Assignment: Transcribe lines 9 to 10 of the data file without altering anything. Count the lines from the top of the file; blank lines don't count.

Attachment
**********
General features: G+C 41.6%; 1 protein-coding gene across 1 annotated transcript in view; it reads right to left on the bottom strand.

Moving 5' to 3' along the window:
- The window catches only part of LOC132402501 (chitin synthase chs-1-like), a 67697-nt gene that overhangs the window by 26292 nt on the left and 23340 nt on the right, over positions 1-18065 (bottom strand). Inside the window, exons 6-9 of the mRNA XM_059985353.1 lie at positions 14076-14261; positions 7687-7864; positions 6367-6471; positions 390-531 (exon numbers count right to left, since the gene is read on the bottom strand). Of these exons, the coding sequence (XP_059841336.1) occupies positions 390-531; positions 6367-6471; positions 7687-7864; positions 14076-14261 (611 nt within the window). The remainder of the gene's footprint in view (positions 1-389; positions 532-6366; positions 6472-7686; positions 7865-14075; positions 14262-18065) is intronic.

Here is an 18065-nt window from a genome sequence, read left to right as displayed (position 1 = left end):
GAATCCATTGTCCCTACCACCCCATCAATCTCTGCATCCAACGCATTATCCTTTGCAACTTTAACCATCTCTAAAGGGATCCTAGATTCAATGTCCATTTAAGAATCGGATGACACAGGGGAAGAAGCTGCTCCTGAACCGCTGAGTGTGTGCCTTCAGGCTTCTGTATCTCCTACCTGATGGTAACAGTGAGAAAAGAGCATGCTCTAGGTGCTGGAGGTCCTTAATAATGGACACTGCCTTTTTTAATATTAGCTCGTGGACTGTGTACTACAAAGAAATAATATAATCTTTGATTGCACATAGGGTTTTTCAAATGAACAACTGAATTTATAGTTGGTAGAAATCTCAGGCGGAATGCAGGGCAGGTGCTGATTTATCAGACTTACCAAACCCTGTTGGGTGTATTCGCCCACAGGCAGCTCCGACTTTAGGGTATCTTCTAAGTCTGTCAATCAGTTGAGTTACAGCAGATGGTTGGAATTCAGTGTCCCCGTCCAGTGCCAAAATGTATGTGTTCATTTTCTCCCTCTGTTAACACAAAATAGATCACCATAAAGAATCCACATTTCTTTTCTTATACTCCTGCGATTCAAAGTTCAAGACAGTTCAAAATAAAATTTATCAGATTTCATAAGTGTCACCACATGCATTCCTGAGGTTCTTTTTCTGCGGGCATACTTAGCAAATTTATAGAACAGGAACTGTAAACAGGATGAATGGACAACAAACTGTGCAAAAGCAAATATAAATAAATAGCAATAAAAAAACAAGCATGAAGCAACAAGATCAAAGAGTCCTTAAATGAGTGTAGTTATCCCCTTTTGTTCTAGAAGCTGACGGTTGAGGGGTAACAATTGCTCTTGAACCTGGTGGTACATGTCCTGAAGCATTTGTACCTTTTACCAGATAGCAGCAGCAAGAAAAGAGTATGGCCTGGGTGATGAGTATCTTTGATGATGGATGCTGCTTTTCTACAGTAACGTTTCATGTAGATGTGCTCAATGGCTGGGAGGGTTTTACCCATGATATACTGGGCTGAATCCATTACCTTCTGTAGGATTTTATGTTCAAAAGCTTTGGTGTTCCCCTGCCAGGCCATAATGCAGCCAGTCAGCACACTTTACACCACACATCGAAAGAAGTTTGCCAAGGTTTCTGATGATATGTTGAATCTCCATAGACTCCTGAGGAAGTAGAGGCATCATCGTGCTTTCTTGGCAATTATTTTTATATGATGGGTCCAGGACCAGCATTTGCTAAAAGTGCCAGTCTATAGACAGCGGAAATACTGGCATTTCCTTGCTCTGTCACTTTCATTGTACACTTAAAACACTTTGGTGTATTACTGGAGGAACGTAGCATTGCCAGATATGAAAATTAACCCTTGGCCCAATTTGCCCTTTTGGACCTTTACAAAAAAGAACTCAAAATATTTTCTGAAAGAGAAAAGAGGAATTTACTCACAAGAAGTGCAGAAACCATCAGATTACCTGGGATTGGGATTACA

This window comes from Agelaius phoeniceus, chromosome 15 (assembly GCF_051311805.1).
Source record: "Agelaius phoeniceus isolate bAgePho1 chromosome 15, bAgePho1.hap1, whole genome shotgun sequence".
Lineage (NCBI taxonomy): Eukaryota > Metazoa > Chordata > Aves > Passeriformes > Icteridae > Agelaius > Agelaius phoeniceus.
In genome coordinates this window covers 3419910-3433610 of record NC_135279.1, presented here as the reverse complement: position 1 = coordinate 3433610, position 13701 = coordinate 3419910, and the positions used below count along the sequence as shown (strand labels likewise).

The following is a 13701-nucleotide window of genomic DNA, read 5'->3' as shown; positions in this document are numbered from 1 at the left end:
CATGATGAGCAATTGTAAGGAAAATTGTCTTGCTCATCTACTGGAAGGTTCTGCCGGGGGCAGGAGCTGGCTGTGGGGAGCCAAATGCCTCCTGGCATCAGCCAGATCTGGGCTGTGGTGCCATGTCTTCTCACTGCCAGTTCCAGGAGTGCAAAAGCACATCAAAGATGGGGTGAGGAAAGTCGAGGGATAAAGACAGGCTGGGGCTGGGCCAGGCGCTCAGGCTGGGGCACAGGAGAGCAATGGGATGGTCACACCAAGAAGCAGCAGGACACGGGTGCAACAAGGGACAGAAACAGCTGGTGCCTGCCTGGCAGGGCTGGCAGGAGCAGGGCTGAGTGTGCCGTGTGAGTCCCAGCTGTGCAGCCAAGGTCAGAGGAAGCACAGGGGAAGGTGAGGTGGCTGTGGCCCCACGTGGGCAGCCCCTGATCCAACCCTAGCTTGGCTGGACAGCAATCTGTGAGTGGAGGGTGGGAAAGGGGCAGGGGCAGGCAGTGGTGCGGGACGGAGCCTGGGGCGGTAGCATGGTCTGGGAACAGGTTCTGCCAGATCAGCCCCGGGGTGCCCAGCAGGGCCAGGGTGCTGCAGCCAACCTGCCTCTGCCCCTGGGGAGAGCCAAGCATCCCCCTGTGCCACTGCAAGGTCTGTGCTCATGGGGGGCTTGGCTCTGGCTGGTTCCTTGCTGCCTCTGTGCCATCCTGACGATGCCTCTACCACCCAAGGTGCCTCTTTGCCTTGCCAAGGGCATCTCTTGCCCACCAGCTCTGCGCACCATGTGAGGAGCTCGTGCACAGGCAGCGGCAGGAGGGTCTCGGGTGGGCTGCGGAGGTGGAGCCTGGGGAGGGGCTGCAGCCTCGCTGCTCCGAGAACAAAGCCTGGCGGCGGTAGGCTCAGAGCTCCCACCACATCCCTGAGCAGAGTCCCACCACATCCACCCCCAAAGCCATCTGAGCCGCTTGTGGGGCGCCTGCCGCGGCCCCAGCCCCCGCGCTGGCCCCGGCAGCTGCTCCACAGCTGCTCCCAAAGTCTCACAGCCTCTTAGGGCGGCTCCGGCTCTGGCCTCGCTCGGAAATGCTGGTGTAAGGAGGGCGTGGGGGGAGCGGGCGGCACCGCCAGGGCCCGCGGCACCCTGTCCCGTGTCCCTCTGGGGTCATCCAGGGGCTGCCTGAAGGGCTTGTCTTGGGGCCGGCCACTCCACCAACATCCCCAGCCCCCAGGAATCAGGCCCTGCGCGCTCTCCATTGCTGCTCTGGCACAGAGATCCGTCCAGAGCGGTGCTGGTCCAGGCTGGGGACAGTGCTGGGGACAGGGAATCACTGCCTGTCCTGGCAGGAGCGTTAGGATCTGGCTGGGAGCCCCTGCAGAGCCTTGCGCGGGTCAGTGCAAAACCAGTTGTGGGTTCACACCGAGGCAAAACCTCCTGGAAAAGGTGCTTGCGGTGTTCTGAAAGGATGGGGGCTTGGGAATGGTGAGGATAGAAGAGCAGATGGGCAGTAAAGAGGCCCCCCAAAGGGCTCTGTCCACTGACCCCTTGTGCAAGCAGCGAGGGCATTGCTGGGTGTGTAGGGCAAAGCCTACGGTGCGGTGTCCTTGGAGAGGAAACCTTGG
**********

In genome coordinates this window covers 3419910-3433610 of record NC_135279.1, presented here as the reverse complement: position 1 = coordinate 3433610, position 13701 = coordinate 3419910, and the positions used below count along the sequence as shown (strand labels likewise).

The following is a 13701-nucleotide window of genomic DNA, read 5'->3' as shown; positions in this document are numbered from 1 at the left end: